Transcriptomics of cumulus cells - A window into oocyte maturation in humans

Brandon A. Wyse*, Noga Fuchs Weizman, Seth Kadish, Hanna Balakier, Mugundhine Sangaralingam, Clifford L. Librach

*Corresponding author for this work

Research output: Contribution to journalArticlepeer-review


Background: Cumulus cells (CC) encapsulate growing oocytes and support their growth and development. Transcriptomic signatures of CC have the potential to serve as valuable non-invasive biomarkers for oocyte competency and potential. The present sibling cumulus-oocyte-complex (COC) cohort study aimed at defining functional variations between oocytes of different maturity exposed to the same stimulation conditions, by assessing the transcriptomic signatures of their corresponding CC. CC were collected from 18 patients with both germinal vesicle and metaphase II oocytes from the same cycle to keep the biological variability between samples to a minimum. RNA sequencing, differential expression, pathway analysis, and leading-edge were performed to highlight functional differences between CC encapsulating oocytes of different maturity. Results: Transcriptomic signatures representing CC encapsulating oocytes of different maturity clustered separately on principal component analysis with 1818 genes differentially expressed. CCs encapsulating mature oocytes were more transcriptionally synchronized when compared with CCs encapsulating immature oocytes. Moreover, the transcriptional activity was lower, albeit not absent, in CC encapsulating mature oocytes, with 2407 fewer transcripts detected than in CC encapsulating immature (germinal vesicle - GV) oocytes. Hallmark pathways and ovarian processes that were affected by oocyte maturity included cell cycle regulation, steroid metabolism, apoptosis, extracellular matrix remodeling, and inflammation. Conclusions: Herein we review our findings and discuss how they align with previous literature addressing transcriptomic signatures of oocyte maturation. Our findings support the available literature and enhance it with several genes and pathways, which have not been previously implicated in promoting human oocyte maturation. This study lays the ground for future functional studies that can enhance our understanding of human oocyte maturation.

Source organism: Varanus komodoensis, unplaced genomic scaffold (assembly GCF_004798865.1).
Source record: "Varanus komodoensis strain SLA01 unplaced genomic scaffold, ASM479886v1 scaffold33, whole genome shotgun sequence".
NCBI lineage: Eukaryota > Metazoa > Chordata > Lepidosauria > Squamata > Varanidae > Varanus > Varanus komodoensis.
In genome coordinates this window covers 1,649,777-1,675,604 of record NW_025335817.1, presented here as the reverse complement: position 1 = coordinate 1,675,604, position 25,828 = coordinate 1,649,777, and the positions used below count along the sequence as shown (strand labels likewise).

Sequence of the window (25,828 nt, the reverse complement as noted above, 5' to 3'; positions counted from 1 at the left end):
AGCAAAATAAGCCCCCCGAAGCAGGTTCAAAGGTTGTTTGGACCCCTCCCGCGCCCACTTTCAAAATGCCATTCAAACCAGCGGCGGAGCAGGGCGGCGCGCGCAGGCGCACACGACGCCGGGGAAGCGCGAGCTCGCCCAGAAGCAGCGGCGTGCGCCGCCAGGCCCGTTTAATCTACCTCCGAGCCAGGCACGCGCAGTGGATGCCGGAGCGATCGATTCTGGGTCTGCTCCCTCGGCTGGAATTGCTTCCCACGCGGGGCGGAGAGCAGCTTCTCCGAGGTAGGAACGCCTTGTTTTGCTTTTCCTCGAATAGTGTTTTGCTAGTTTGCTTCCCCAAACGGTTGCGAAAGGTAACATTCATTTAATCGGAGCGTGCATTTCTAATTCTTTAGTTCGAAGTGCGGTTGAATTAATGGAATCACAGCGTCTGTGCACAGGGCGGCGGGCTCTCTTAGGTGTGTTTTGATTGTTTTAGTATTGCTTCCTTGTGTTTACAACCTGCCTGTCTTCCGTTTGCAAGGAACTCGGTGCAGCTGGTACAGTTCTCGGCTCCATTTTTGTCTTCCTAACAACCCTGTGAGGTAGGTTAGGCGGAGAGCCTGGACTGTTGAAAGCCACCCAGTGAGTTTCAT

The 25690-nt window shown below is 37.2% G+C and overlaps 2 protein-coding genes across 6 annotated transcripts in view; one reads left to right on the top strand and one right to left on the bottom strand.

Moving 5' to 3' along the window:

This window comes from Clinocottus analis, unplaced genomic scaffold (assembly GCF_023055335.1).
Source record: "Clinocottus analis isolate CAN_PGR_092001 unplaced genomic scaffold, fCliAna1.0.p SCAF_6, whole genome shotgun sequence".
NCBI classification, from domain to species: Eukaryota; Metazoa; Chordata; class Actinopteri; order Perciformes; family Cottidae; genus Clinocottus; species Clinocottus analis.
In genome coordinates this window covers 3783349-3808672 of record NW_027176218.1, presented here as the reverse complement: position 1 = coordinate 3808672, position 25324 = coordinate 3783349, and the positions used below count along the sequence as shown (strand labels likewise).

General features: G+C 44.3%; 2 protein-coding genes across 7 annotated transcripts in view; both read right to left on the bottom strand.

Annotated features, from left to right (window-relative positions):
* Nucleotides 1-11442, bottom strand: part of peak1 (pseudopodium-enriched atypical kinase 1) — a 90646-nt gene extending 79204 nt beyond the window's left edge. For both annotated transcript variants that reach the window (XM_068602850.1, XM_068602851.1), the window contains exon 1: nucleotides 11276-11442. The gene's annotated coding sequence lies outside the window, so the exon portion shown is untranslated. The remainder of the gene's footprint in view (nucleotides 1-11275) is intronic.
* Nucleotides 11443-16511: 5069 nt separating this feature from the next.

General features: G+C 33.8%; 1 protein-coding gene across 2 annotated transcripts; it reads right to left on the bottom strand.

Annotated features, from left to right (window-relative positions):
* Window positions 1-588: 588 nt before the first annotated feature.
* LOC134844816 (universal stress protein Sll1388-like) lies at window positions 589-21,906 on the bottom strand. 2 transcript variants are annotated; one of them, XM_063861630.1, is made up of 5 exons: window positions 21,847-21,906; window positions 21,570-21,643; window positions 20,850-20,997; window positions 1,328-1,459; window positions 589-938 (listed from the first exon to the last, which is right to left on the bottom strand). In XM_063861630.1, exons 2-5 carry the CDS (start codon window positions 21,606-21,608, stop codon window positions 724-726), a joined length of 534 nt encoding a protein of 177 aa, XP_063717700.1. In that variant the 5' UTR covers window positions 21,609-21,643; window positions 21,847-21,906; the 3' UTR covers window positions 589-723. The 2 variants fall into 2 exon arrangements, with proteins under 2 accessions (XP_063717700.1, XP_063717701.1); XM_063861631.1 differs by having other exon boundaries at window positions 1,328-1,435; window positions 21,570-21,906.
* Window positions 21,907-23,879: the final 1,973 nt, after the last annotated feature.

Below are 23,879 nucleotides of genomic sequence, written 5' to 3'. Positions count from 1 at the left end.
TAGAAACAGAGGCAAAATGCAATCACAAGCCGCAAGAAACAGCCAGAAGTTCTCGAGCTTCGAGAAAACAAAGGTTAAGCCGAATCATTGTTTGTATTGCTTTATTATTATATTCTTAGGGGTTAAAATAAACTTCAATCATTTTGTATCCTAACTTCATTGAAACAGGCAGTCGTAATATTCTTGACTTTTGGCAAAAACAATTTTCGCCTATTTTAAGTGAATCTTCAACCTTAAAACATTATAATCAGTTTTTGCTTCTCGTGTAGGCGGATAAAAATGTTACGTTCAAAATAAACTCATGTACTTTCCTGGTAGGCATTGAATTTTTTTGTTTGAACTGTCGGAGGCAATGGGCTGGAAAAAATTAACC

Original languageEnglish
Article number93
JournalJournal of Ovarian Research
Issue number1
StatePublished - 12 Aug 2020
Externally publishedYes


  • Assisted reproductive technology
  • Cumulus cells
  • Cumulus-oocyte complex
  • Gene expression
  • Oocyte maturation


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